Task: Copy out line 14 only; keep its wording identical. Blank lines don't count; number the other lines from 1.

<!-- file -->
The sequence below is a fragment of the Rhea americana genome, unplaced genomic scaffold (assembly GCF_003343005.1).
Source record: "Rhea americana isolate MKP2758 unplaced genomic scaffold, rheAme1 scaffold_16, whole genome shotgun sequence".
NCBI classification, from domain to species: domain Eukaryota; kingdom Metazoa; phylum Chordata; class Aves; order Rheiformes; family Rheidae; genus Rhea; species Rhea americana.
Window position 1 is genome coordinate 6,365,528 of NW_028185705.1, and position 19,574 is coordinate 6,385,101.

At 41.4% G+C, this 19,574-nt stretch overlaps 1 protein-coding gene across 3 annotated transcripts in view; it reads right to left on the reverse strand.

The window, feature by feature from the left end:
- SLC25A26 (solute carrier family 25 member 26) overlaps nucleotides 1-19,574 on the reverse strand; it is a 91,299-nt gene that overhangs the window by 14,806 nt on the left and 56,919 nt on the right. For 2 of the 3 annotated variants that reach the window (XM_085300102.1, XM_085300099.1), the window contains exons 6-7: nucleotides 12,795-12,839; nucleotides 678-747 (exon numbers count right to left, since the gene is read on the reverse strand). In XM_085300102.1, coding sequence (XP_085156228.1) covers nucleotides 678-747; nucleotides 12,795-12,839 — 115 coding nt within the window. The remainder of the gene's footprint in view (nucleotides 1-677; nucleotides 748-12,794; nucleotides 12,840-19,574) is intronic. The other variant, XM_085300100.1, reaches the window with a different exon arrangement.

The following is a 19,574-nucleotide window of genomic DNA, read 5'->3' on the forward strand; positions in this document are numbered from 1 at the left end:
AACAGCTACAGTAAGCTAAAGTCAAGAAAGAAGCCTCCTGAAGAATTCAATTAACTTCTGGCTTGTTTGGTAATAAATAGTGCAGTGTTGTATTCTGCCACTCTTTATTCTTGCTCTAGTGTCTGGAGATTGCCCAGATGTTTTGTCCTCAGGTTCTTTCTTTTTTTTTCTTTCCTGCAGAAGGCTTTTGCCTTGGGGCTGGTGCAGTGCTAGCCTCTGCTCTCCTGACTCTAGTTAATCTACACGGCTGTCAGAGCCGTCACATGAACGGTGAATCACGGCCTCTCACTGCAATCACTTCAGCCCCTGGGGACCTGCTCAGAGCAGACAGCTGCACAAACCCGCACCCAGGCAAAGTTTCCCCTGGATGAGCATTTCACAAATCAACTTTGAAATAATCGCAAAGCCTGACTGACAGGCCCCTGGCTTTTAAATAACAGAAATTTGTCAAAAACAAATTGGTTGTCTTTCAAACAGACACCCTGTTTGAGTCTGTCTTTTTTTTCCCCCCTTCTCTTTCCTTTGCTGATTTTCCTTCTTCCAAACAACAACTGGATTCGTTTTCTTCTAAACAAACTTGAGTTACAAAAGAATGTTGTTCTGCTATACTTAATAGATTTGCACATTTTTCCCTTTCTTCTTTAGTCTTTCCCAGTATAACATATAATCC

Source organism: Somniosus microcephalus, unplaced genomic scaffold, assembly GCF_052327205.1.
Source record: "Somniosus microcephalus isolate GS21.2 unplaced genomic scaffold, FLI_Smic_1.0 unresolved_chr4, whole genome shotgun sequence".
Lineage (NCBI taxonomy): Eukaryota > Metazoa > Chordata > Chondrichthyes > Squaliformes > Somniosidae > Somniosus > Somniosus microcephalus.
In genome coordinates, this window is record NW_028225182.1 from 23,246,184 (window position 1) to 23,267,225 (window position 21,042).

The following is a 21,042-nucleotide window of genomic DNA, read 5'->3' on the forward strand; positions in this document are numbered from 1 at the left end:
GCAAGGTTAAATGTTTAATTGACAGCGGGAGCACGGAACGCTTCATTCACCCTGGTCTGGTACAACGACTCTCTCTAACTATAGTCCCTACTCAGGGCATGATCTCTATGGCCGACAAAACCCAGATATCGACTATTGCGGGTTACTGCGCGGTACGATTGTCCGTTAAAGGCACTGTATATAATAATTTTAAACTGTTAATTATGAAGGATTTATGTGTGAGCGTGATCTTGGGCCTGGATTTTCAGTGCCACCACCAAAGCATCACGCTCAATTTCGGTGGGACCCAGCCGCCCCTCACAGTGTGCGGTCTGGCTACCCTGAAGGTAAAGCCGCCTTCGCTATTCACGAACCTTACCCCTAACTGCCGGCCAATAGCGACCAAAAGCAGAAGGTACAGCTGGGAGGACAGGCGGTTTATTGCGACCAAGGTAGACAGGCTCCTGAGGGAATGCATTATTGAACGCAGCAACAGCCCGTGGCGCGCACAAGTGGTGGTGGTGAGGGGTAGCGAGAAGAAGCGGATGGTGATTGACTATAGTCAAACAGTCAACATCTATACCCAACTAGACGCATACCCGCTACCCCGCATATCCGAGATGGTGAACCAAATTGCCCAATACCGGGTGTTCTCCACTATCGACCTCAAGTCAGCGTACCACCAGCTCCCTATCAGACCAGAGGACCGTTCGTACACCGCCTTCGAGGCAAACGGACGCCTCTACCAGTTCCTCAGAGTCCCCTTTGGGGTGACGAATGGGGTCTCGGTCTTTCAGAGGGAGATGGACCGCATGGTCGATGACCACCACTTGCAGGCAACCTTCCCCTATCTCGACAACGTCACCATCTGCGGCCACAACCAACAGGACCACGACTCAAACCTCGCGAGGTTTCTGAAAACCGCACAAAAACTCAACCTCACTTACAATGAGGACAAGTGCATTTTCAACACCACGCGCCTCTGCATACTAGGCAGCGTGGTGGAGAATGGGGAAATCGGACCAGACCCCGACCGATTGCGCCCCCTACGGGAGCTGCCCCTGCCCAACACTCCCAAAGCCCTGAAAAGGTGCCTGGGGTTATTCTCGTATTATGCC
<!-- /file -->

The following is a 21,042-nucleotide window of genomic DNA, read 5'->3' on the forward strand; positions in this document are numbered from 1 at the left end: